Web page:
On this blog, we try to help agencies, PR firms and marketing services firms improve their new business programs.
We typically draw from our own experiences with clients or data from our reports, but I took a dive into several other companies and their content to reinforce 3 “meat and potatoes” sales tips. We’ve made these same points in the past ourselves, and I don’t say that to be self-serving, but to reinforce each of these from an outside perspective.
Here we go.
First is from Gong, a software company describing themselves as the “#1 conversation intelligence platform for B2B sales teams.” They have some valuable sales content, and interestingly, their software is based entirely (I believe) around sales conversations-on the phone.
In their post, 55 Sales Tips & Techniques That Work Like An Absolute Charm In 2019, they lead off with this on cold calling:
There seems to be a ‘cold calling is dead’ trend floating around these days. But fear of cold calling is going to hold you back. Valuable enterprise buyers don’t come “inbound” often. You have to hunt them with outbound prospecting.
No cold calling is BAD. BUT, prospecting is more than memorizing a cold calling script. Or making hundreds of dials a day hoping that someone agrees to meet with you. It’s more than a mindless numbers game.
The only thing I would quibble with here is the effectiveness of true cold calling. We’re not big proponents of it, but instead employ multiple touches, with value, using multiple channels, in order to make what could be a cold call warmer.
So from their blog, here’s your first critical tip:
Cold calling isn’t about discovery – it’s about selling the meeting.
And they go on to say: In fact, the talk-to-listen ratio for successful cold calls is HIGHER than unsuccessful ones.
There has to be a first step, and too many firms have the mindset that the initial reach out will result in solid gold.
That can happen; in my own prospecting, I’ve hit the timing just right and the first conversation turned out to be far-reaching and in-depth. But that’s not typical.
Your initial prospecting effort is about getting in the door in as qualified a way as you can.
The second tip comes from CLOSERIQ, a “modern recruitment firm that connects top sales talent to the world’s fastest growing companies.”
They also have some solid sales content, and an excellent sales “meat and potatoes” point they bring up in their post, 9 Bad Sales Habits Every Rep Should Avoid, is this:
Don’t send follow-up emails that are just asking for a status update.
A point we’ve brought up in the past and well worth remembering. They go on to succinctly explain why:
It’s tempting to send emails that are “just checking in.” But if you’re doing this, you’re just adding email to the inbox without providing any value in return.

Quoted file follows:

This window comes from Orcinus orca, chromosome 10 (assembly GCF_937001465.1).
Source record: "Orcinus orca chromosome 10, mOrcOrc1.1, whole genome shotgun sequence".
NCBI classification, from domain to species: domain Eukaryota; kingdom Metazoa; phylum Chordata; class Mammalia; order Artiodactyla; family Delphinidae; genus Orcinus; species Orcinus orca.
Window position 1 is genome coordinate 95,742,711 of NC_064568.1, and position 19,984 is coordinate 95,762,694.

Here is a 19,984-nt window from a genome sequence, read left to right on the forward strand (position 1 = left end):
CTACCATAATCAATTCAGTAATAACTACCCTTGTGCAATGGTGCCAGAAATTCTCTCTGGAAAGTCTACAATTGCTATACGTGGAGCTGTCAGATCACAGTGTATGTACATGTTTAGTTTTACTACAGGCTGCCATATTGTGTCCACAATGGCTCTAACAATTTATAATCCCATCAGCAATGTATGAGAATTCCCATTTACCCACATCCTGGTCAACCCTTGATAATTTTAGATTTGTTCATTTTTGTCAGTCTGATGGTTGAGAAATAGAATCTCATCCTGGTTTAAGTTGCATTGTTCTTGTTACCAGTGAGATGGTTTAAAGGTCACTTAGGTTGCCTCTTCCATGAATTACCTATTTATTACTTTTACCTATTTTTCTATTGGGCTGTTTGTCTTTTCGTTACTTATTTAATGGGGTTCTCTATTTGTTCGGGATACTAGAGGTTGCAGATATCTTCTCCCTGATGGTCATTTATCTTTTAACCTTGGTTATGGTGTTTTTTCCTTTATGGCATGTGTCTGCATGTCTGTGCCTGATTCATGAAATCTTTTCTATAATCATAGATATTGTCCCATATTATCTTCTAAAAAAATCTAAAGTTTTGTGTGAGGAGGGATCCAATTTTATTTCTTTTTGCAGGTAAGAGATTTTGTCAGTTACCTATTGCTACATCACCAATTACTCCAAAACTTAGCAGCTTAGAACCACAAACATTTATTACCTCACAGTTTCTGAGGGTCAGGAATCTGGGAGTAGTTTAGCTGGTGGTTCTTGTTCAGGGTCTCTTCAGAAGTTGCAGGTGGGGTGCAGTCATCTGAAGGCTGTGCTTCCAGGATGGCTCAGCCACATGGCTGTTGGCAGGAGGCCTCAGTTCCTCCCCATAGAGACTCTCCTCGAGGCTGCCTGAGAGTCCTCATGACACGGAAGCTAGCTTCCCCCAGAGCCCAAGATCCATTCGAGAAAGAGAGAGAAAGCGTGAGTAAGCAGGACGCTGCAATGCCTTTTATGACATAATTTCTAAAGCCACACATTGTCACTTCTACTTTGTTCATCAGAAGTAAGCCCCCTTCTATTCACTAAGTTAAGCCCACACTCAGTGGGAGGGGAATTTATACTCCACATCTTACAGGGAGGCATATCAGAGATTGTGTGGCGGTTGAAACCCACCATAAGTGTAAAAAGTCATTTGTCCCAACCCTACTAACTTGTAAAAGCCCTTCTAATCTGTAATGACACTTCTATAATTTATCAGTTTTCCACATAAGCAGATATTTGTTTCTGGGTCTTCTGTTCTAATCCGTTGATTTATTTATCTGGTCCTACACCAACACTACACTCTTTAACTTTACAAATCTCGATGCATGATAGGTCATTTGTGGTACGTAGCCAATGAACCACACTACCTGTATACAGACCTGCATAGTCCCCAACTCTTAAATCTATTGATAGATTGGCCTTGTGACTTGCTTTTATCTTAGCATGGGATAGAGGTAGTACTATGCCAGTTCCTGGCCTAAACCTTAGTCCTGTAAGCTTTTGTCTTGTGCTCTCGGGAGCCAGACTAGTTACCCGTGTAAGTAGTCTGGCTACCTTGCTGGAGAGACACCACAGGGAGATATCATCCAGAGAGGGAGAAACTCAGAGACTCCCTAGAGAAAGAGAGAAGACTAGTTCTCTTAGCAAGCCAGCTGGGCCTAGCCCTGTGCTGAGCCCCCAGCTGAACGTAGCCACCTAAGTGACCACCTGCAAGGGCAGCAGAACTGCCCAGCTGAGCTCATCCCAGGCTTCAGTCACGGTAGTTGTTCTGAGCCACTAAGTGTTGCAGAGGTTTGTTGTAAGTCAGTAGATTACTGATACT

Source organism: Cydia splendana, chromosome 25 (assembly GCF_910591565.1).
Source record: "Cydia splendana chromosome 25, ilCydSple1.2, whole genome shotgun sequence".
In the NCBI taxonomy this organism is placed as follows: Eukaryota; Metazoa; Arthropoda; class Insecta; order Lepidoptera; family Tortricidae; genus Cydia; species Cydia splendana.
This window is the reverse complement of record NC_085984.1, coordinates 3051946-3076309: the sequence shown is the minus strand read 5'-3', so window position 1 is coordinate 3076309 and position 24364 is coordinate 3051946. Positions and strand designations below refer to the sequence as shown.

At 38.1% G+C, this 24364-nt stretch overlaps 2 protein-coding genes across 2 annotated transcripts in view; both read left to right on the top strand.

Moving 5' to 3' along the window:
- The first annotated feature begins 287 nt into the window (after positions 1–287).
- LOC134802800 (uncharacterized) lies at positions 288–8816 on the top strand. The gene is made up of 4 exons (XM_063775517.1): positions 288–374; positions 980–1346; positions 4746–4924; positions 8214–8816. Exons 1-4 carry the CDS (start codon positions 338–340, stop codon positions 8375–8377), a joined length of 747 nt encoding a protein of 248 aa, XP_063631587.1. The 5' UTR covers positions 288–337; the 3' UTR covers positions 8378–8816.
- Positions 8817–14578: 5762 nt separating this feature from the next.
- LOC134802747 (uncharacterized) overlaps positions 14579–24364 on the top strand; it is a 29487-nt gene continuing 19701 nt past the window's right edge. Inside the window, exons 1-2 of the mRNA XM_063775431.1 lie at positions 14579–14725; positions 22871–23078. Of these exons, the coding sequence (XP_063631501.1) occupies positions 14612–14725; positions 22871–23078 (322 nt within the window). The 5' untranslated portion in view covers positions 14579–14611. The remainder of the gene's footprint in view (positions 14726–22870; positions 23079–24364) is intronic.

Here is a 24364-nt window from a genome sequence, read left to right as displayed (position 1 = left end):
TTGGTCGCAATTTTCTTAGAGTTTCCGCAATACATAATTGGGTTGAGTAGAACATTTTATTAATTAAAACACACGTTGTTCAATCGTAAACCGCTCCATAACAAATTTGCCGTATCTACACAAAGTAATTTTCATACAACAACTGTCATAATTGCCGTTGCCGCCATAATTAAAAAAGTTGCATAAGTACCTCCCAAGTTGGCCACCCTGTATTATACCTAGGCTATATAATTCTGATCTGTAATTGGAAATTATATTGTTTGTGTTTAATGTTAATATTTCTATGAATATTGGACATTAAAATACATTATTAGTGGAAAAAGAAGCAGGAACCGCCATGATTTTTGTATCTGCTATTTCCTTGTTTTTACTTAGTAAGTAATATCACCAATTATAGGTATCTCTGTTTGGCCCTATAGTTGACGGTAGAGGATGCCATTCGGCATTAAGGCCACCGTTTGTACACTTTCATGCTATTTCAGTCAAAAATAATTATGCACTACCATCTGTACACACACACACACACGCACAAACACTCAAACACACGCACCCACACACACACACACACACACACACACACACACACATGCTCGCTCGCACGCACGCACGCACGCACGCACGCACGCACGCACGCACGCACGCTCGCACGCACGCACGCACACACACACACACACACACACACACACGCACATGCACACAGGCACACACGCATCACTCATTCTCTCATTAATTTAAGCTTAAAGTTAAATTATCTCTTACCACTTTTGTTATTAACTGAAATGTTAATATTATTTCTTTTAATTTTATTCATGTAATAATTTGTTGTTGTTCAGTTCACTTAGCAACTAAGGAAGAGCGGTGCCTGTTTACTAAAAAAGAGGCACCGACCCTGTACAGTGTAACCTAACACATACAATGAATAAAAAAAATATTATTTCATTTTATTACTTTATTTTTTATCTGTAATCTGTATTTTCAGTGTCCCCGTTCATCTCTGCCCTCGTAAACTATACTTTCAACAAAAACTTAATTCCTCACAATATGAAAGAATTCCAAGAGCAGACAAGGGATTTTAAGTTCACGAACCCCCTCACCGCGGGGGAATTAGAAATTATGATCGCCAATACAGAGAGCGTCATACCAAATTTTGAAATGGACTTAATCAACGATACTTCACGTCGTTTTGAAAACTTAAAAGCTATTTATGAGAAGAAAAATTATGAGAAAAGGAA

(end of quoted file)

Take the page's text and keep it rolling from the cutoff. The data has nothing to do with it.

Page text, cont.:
At every contact point with your prospects, you should be adding value. Link to a piece of content, offer new information, and answer questions. Don’t just “check in.”
The “adding value” part being the key here, and granted, that is sometimes tough to continually provide, but you must. If you don’t have your own content, Google and LinkedIn are your friend, find a third-party industry trend or post that relates to their world.
And finally, I read this post (Five reasons why the phone is still critical for sales development) from Matt Heinz, President of Heinz Marketing, and yelled out an AMEN!
More channels = Response Velocity
As Matt points out:
Additional research demonstrates that the more channels you use, the faster you move towards awareness, understanding, interest and engagement. Use the same channel 10 times, it’s easy for your prospects to zone out and ignore it. Use 2-3 channels across that sequence, and the fact that prospects see you in multiple contexts helps their brain remember you better. Seeing your company on caller ID, seeing your voicemail show up in their inbox, hearing your voice (even if they don’t listen to the entire message let alone respond to it) all contributes to that velocity and successful outcome.
Exactly this. It’s a pillar of our prospecting process.
I’ll leave you with Matt’s sequence for reaching out. Your mileage may vary, but I think he presents a sound process here:
Our best practice for lead follow-up includes 13 touches across four channels over 11 business days. That includes four phone calls and voicemails. Through extensive A/B testing, this is the sequence that works. Not a single email, or a single call. A full sequence. Nobody said it would be fast or easy.